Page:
URBAN FORESTRY/City develops software, available to all
Local governments looking for an inexpensive way to monitor their tree inventories can tip their hats to Springfield, Mass. The city’s Parks Department has developed an automated tracking system that is available to any community for free.
Called the Mobile Community Tree Inventory System, the product is the outgrowth of Springfield’s own difficulty in monitoring its trees. “In a city with 50,000 trees, it’s tough to know where the trees are that need help,” says Shaun Phelan, director of information services for Springfield’s Parks Department. “Developing a management plan requires inventorying the trees — where they are and their specific characteristics. It’s time-consuming and can be very expensive.”
As manager of the city’s tree maintenance program, the Parks Department had no standard method for tracking its trees and relied on residents to notify staff when trees needed attention. Callers reported problems, and parks staff entered the information in a mainframe spreadsheet program. The process was time-consuming and inefficient, leaving little time to prioritize maintenance.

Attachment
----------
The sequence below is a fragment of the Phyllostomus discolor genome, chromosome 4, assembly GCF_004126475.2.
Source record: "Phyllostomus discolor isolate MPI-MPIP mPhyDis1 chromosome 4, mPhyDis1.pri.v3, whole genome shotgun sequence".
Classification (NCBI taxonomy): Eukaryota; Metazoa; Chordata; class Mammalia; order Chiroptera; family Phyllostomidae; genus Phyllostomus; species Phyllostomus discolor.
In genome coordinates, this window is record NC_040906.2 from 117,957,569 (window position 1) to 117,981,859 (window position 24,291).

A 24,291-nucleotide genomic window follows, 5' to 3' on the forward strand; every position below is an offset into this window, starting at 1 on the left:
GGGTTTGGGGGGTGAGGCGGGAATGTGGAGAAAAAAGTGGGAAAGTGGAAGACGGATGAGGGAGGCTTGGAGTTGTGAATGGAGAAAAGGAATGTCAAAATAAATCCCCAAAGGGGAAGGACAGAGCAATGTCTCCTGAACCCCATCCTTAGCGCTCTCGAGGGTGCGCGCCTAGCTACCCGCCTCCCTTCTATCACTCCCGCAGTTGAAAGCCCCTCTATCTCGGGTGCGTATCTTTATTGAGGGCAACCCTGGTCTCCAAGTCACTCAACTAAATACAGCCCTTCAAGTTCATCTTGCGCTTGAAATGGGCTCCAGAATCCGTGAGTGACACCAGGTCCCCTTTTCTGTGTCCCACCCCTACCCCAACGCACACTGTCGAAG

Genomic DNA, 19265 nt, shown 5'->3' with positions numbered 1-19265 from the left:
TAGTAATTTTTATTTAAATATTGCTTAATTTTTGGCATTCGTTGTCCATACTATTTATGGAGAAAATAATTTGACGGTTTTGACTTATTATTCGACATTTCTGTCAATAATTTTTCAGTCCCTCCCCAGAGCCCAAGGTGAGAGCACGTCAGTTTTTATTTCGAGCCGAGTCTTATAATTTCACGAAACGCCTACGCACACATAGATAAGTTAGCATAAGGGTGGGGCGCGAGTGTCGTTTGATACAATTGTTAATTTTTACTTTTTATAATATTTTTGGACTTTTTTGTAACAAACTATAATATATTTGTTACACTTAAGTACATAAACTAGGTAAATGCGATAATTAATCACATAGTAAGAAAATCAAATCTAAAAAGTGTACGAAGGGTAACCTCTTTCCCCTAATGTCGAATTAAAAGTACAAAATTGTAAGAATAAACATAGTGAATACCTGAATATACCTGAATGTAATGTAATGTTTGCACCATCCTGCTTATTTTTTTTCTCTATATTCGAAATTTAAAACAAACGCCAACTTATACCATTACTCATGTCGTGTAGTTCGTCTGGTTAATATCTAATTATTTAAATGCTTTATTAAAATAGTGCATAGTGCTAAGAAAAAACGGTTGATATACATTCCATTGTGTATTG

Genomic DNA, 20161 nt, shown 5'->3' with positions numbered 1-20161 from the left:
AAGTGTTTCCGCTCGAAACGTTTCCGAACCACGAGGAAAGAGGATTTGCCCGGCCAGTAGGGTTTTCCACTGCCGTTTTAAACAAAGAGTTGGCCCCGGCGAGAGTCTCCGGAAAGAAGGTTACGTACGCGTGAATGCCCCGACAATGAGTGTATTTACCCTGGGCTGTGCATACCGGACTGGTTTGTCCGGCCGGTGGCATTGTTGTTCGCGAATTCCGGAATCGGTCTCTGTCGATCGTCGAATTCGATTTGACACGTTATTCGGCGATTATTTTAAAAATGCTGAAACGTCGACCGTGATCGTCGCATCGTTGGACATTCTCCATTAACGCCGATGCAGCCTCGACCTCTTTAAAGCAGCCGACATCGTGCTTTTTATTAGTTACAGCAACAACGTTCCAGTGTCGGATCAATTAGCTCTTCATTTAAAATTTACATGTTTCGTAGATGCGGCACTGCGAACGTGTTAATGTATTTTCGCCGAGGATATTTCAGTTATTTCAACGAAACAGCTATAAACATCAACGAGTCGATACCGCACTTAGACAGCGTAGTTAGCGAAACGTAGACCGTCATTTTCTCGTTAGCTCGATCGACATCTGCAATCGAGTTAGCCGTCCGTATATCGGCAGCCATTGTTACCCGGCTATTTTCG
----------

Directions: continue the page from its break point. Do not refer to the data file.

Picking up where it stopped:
It also was inaccurate, Phelan notes. “The more opportunities the data collector has to write down information, the more opportunity there is for error,” he explains.
Recognizing that automation could improve efficiency for the city’s forestry operations, parks staff developed the idea for tree-tracking software. After applying for a grant through the USDA Forestry Service Northeast Center for Urban & Community Forestry at the University of Massachusetts in Amherst, the department received $17,000, allowing it to proceed.
Phelan spearheaded the development process. Guided by months of research and consultations with professional arborists, he worked with a programming consultant to produce the inventory software.
Completed last year, the resulting software is complex enough to supply specifications for bidders, yet simple enough for use by the least technically inclined user, Phelan says. It is loaded onto handheld, touch-screen devices, allowing users — whether they are in the field or taking information over the phone — to quickly record information, including a tree’s location, species, diameter and condition, and its proximity to utility lines.
The data is downloaded onto a desktop computer with the press of a button. The resulting database of standardized tree information can be searched easily to assist staff in identifying and prioritizing maintenance needs.
The software can be integrated with a geographic information system to map a community’s urban forest. With that capability, forestry managers can easily identify trends — such as disease outbreaks or tree density — that might otherwise be missed.
Springfield’s Parks Department is in the process of securing a second grant that will allow it to develop a scheduling component for the inventory software. With that component, maintenance will be scheduled automatically when handheld data is downloaded.
To obtain the Mobile Community Tree Inventory System, visit www.umass.edu/urbantree/palm.